Could this work without messing up either server.??
Cris HannaSr IT Support EngineerCommented:
so both domains share the same domain.local domainname?  I understand that they are actually unique domains but if they have the same domainname...DNS is going to be the problem as well DHCP...The only way they get pointed to the correct location is static DNS addresses for each client.    

You still haven't indicated how you're going to deal with mail inbound with 1 external IP
holcomb_frankAuthor Commented:
Chris,

Mail is not an issue for this location...it's not hosted in house. It's all webemail.

The dc's are server01.bob.local and server03.bob01.local.......so they don't share the same name ???

What do you think...??   I can turn off dhcp on the original dc, everything is static on that box.....and the only reason for internet on that box would be updates.
Cris HannaSr IT Support EngineerCommented:
I think you can make this work for the short term, but the long term goal here should be one network with one domain.
holcomb_frankAuthor Commented:
Chris,

The only thing I can see happening right now is a limited amount of IP addresses due to the same 10.1.1.x segment will be shared by both servers.

Dc old 10.1.1.2 and Dc new 10.1.1.5.......    there is going to be about 25 workstations total so I'm not to concerned about the IP's but that was my biggest question now.

It would seem that the DC names are different enough that it shouldn't be an issue....each workstation will go to it's appropriate dc by it's membership right??

I agree....long term planning is to combine these two sites if it stays this way.
Keith AlabasterEnterprise ArchitectCommented:
Maybe I am just too old now to look long-term at workarounds but I guess you are not in a position to be overly choosy at the moment.

I think you will have some some strange issues to overcome with naming and services etc but as you don't seem to have many choices........
Cris HannaSr IT Support EngineerCommented:
Personally I'd put them on different IP ranges...really easy to do with SBS 2011
Keith AlabasterEnterprise ArchitectCommented:
Absolutely
holcomb_frankAuthor Commented:
Chris,

And still use the same gateway ??
Cris HannaSr IT Support EngineerCommented:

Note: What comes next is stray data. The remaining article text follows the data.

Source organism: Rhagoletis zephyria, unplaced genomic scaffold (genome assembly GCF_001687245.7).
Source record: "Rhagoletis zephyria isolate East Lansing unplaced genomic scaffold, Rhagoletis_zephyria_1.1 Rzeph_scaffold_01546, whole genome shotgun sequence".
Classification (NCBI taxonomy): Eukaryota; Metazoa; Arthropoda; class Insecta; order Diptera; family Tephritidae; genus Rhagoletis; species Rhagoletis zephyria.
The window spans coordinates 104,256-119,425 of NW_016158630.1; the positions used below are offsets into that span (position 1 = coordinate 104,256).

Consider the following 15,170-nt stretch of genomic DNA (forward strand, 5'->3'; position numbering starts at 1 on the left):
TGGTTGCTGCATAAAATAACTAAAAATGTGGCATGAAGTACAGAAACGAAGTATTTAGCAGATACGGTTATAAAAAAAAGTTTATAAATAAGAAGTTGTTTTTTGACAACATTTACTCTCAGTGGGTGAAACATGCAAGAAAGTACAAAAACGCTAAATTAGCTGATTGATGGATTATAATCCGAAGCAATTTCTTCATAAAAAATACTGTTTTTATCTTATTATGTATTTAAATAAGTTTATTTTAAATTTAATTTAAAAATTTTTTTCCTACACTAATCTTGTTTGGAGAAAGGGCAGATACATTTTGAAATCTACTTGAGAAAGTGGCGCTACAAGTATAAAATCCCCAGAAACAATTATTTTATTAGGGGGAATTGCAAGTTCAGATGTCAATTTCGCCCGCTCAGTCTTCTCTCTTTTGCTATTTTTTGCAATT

You'd have to change the subnet to 255.255.0.0 and should be able to get to the gateway
holcomb_frankAuthor Commented:
Sorry for the delay....busy, busy...

Ok...what i did was log into the existing SBS2003 box and i turned off dhcp all together. Then I selected a range of Ip's that would give this group everything they needed including their printers and everyone is now on a static ip address with in this specific range. All the stations are running fine and not having any issues at this point. Then we brought in the SBS2011 box and set it up with Dhcp and set up the scope to exclude the specific range that the other network is using and of course reserved the ips of each server and their router so there would be no issues there. Each server is still running it's own DNS and Wins for that matter.

Both servers are up and working on the same network. At this point all the workstations are still on the original SBS2003 box, but as we set up the SBS2011 network all the workstations are connecting without any issues. So far so good and this was Tuesday of last week.

I can remote back and fourth within in the two servers from one to another or from a workstation to either server with the correct credentials.

No one is complaining of network issues or speeds....so this is good for us.

Both servers have access to the network printers and gateway. Since email is all web based at this time, and no one uses RWW or anything like that. Port forwarding has not been an issue. We connect to our office location using a VPN and then remote directly to the server. I can do this on both servers right now as well.

Keeping my fingers crossed....so far this is working good for me.
holcomb_frankAuthor Commented:
Thanks for everyone for feedback.... so far so good.